Forget Mumford & Sons; all hail Richard Thompson | WBEZ
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Jim DeRogatis

Forget Mumford & Sons; all hail Richard Thompson

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Pondering the legions of misguided if well-meaning music fans embracing the mildly folked-up arena-rock of Mumford & Sons, listeners whose frame of reference stretches a bit further than the new millennium can only reach one conclusion: Worshippers of those faux-trad Brit wannabes never have heard the mighty Richard Thompson.

One of the most underrated guitarists in the history of British rock—easily a peer to Jeff Beck, Eric Clapton and Jimmy Page, though rarely credited as such—as well as an underappreciated lyricist able to bring a searing sense of humor to the darkest mood pieces, Thompson almost never has disappointed on album. That’s saying something when you consider that he’s given us five studio releases as the leader of Fairport Convention and 20 solo albums (six of those with his then-wife Linda) since the mid-’60s. And it says something even more remarkable that at age 63, his newest Electric is one of the very best of this long and rewarding career.

Like Neil Young, another artist in whose rarified presence he deserves to be cited, Thompson long has alternated acoustic albums and tours with electric ones. Many of the songs on Electric were road-tested in acoustic mode. But when it came time to record them, he chose to try a different approach to capturing the in-your-face immediacy of his last disc, Dream Attic (2010), which featured new material recorded live onstage, by paring down to an unadorned trio with drummer Michael Jerome and bassist Taras Prodaniuk and letting the rough-and-tumble alt-country outlaw Buddy Miller oversee the sessions in Nashville.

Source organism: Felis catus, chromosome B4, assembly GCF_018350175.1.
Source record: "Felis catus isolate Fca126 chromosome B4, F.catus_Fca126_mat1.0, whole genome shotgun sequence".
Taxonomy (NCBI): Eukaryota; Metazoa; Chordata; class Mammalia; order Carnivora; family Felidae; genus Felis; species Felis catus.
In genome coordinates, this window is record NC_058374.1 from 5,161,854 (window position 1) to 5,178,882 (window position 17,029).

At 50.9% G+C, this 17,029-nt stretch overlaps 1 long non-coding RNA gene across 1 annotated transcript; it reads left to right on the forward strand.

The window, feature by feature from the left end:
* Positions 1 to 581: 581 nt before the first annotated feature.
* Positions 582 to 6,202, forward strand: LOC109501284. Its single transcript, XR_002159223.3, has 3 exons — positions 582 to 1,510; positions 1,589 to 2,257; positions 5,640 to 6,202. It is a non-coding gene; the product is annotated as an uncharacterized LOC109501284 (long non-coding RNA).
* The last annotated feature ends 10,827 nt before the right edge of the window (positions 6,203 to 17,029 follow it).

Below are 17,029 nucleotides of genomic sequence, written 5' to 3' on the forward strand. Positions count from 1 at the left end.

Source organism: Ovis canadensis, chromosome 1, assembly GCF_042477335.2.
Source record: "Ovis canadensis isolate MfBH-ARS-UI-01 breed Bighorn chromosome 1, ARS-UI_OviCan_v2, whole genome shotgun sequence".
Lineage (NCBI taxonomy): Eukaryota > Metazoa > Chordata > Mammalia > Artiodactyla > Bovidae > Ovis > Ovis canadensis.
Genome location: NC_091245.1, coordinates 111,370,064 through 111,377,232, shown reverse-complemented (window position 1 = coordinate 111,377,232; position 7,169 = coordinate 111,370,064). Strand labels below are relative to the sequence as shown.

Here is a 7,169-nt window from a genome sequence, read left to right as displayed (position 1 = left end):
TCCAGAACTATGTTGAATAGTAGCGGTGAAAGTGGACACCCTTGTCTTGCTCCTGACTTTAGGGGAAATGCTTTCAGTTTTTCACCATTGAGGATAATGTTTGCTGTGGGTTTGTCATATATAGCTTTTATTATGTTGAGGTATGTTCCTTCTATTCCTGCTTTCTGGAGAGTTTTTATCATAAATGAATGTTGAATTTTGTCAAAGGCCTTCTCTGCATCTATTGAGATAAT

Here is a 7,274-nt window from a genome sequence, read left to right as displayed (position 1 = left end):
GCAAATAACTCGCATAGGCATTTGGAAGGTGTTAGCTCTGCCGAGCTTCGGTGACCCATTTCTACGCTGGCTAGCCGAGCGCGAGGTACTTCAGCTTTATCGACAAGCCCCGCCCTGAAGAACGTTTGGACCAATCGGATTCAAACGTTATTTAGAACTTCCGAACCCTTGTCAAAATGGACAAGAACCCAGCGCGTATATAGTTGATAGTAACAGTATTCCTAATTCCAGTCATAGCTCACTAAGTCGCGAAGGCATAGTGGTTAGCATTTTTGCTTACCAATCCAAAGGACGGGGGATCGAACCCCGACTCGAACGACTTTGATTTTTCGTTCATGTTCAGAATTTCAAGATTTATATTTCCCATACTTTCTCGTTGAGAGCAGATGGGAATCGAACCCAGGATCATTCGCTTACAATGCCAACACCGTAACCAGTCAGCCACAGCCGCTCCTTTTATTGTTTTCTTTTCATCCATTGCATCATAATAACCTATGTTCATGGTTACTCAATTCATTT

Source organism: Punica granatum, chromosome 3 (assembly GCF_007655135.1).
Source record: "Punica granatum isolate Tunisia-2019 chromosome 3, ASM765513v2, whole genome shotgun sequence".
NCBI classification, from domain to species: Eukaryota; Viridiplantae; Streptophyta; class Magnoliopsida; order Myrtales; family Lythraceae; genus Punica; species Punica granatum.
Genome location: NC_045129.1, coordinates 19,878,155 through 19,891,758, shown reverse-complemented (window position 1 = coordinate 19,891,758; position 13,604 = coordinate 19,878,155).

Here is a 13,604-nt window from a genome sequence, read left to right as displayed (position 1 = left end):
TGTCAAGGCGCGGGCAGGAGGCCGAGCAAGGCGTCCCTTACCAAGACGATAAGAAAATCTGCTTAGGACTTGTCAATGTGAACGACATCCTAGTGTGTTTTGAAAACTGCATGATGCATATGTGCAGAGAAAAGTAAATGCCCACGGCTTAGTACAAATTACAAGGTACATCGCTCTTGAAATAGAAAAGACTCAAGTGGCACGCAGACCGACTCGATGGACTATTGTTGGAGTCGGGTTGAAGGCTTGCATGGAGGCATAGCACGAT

Though the album includes a mix of ballads and more up-tempo or harder-rocking material, as is Thompson’s habit, one result of this Miller-propelled no-frills approach is that Thompson’s always well-positioned and perfectly timed solos sound more propulsive, ferocious and cathartic than ever. Indeed, his fiery eruptions in “Good Things Happen to Bad People,” “Stony Ground” and “Stuck on a Treadmill” rank beside his epic showcase “Cavalry Cross” in terms of sheer six-string power.

Meanwhile, quieter numbers such as “Salford Sunday,” “My Enemy” and “The Snow Goose” provide sometimes beautiful, occasionally haunting contrasts to the heavier stompers, and it’s a joy to hear Thompson duet with bluegrass heroine Alison Krauss, whose voice is as perfect a complement as Linda’s once was.

Scanning some of those song titles or taking a quick first listen to these tunes, you might think that Thompson is like the bard in a medieval village, chronicling the comings and goings of colorful but familiar Old English storybook characters. But again, one of his greatest strengths is donning the cloak of the Celtic storyteller but infusing the traditional with up-to-the-minute anger and relevancy. As chronicles of the inequities of class and the soulless grind of minimum-wage labor, “Stuck on a Treadmill,” “Sally B” and “Good Things Happen to Bad People” are more poignant than anything Bruce Springsteen has given us lately, and a lot more fun to boot.

Richard Thompson, Electric (New West Records)

Rating on the four-star scale: Four stars.

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